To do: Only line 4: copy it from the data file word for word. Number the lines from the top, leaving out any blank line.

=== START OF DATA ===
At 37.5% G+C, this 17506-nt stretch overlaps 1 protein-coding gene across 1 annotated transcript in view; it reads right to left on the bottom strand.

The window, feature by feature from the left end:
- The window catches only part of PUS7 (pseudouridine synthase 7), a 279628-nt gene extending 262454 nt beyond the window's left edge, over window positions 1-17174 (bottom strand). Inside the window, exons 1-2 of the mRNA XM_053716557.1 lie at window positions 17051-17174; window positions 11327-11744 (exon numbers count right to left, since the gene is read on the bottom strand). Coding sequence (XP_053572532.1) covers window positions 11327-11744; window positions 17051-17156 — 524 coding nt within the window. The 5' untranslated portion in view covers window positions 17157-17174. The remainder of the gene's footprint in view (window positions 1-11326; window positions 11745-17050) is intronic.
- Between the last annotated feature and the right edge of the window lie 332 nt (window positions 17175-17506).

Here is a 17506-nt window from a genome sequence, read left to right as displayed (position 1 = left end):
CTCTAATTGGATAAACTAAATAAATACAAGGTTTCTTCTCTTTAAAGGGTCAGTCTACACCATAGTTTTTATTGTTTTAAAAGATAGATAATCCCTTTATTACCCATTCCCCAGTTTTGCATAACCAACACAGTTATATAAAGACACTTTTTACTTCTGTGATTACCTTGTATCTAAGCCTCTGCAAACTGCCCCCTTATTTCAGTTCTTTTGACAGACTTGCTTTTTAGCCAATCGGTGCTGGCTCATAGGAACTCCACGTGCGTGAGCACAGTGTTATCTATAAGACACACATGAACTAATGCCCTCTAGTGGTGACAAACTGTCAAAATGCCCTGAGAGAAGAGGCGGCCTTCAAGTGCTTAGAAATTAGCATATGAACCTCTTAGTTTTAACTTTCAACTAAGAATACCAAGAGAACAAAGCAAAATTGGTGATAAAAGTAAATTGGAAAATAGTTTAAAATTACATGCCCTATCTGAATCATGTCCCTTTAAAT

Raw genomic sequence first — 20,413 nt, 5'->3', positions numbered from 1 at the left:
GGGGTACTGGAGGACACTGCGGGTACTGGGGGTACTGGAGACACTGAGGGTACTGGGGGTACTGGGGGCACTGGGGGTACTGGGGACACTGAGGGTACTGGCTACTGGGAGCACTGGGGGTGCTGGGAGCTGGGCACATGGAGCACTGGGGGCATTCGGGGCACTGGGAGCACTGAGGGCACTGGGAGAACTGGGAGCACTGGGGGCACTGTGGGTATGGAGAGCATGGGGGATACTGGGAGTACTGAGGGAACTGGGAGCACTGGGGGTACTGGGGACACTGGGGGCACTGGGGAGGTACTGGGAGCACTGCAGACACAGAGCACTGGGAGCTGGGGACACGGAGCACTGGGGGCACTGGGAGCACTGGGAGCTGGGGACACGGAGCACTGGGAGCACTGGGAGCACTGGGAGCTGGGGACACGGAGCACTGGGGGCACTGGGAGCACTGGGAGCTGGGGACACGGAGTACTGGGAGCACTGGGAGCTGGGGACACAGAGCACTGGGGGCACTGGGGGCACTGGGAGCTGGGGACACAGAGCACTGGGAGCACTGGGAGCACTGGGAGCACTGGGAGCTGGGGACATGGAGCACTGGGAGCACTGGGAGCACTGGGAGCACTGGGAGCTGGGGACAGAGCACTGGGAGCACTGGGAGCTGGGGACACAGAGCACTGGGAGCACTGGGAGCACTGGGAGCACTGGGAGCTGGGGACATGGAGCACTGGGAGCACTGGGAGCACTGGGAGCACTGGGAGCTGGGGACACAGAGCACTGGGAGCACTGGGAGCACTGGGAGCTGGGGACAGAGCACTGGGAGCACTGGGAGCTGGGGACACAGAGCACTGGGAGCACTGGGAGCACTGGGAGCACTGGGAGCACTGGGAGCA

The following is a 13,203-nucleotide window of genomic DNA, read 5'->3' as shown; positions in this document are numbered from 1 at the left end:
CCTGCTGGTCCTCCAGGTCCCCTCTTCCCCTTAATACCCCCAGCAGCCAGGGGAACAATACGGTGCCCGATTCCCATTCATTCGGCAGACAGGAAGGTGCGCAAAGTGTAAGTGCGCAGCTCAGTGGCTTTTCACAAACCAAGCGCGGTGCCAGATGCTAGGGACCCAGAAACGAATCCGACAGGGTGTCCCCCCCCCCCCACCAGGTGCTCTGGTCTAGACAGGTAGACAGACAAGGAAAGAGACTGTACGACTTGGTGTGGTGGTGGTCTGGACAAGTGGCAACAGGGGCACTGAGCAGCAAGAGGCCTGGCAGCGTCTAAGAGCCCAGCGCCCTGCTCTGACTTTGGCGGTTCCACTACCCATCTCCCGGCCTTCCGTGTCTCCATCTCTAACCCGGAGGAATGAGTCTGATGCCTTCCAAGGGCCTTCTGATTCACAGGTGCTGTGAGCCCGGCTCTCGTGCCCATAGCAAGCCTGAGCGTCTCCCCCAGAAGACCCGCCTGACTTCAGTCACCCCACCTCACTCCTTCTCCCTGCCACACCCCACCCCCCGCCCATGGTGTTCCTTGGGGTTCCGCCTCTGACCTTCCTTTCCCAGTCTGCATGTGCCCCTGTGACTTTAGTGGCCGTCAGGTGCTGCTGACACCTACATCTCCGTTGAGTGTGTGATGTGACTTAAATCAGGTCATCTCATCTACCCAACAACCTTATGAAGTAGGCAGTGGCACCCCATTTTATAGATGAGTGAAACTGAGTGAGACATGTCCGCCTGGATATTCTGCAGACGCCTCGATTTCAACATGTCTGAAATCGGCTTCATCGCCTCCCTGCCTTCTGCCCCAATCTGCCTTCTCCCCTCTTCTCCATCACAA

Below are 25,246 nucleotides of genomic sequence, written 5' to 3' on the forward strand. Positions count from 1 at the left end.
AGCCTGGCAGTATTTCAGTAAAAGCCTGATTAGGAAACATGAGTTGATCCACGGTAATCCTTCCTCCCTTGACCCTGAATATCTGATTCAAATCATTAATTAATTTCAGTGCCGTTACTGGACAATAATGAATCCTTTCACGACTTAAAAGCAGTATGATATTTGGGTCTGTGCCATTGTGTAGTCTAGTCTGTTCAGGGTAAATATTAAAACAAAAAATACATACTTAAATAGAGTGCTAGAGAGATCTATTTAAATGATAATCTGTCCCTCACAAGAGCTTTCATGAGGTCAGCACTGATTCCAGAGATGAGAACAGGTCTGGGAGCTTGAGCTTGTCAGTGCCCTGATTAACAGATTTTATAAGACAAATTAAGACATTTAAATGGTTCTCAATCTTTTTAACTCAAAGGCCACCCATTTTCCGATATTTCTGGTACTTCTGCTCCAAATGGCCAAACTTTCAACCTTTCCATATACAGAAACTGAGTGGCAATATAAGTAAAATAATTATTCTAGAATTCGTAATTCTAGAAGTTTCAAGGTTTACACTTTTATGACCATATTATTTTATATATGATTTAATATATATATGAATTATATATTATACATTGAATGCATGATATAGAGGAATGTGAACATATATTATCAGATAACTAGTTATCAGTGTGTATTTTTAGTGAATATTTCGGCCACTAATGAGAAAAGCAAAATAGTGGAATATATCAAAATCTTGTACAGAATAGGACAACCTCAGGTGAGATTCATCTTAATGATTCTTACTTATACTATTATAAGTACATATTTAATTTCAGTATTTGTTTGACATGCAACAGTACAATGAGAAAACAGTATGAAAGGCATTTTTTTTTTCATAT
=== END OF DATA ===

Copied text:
- Between the last annotated feature and the right edge of the window lie 332 nt (window positions 17175-17506).